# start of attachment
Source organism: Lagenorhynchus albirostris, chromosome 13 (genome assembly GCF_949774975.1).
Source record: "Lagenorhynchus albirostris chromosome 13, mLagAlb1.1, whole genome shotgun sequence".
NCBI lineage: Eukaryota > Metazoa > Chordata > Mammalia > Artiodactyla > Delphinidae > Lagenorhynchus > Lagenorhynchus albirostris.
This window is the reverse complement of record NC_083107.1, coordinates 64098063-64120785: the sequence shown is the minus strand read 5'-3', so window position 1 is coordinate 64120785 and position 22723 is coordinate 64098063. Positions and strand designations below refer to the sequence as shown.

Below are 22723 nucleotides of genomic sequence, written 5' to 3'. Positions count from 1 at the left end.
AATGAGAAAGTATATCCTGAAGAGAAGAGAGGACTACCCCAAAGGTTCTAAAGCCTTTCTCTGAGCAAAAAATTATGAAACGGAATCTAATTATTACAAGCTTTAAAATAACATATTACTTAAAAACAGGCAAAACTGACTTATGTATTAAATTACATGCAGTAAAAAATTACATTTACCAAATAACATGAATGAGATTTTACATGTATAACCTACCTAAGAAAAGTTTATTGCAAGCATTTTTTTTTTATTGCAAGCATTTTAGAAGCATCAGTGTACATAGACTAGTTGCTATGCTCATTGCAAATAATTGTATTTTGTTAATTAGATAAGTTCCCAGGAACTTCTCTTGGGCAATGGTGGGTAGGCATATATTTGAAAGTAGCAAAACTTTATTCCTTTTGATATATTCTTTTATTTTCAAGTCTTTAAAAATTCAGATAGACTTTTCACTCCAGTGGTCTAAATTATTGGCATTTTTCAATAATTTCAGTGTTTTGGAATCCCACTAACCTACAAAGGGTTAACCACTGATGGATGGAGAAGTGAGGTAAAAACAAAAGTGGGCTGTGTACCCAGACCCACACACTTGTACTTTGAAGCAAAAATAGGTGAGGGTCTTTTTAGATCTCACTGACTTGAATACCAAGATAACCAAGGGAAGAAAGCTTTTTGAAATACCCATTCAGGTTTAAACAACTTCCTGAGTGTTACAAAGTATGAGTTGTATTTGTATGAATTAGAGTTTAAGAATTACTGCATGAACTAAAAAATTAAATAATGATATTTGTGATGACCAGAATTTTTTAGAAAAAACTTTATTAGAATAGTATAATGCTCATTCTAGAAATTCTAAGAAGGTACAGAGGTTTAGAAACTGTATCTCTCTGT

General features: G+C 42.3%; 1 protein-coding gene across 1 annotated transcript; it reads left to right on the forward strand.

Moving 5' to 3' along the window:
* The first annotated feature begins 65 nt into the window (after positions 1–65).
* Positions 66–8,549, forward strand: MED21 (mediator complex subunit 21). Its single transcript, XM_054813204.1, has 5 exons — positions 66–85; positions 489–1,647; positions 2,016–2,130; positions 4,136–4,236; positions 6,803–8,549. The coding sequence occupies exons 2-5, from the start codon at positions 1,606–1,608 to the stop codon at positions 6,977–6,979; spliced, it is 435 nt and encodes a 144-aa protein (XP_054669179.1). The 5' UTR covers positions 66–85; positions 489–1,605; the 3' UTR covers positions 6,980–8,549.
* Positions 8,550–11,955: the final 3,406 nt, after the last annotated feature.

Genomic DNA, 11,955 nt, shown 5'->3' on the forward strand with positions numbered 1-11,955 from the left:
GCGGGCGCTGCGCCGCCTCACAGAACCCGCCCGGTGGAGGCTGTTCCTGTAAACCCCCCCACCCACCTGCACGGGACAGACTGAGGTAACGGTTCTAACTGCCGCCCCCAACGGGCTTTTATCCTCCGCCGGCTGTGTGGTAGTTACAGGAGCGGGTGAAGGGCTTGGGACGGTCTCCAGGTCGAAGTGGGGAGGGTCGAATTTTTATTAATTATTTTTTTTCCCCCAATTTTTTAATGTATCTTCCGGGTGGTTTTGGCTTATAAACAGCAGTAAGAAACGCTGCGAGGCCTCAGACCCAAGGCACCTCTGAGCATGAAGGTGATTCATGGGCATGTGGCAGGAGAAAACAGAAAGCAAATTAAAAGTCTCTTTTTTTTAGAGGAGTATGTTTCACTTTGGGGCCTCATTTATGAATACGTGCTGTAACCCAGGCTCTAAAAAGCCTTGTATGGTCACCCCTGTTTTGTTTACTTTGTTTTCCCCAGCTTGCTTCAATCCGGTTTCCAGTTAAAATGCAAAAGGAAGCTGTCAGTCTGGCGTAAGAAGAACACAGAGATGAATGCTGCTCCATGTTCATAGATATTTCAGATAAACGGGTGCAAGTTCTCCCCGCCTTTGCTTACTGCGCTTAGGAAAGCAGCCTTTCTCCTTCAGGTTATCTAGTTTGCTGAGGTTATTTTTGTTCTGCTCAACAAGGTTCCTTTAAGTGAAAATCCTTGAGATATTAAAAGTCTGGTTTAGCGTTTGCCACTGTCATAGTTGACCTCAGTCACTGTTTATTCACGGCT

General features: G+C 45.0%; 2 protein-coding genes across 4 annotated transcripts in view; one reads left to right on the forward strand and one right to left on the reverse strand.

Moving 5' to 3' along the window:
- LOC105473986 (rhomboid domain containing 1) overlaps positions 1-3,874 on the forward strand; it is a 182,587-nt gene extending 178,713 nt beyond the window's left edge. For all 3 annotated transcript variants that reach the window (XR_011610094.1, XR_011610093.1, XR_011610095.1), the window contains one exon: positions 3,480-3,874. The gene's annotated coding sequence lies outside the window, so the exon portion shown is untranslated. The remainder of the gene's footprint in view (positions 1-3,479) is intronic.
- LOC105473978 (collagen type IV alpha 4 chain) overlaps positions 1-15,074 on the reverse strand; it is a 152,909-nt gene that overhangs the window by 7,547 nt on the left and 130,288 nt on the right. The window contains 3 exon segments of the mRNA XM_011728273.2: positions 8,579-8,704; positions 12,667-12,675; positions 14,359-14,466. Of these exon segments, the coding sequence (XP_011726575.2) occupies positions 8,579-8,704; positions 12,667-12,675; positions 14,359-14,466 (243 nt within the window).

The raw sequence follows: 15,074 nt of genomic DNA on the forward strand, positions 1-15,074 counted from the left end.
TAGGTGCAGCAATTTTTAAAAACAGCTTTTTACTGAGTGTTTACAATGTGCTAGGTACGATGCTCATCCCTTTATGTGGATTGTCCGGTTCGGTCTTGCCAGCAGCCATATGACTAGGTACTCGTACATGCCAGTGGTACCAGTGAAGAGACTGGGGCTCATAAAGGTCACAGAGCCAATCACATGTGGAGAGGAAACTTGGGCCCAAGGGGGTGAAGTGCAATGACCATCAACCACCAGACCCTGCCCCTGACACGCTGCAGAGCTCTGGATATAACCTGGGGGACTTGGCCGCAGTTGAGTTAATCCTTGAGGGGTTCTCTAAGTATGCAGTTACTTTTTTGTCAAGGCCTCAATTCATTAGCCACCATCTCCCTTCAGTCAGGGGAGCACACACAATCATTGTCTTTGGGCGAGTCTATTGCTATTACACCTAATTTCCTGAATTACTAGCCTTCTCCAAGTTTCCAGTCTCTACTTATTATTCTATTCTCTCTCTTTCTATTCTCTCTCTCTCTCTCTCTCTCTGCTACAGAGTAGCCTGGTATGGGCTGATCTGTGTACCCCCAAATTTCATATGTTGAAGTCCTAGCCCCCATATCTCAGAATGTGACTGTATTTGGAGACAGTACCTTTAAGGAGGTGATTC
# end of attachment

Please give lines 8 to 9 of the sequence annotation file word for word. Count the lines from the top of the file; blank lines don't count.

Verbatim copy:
Moving 5' to 3' along the window:
* The first annotated feature begins 65 nt into the window (after positions 1–65).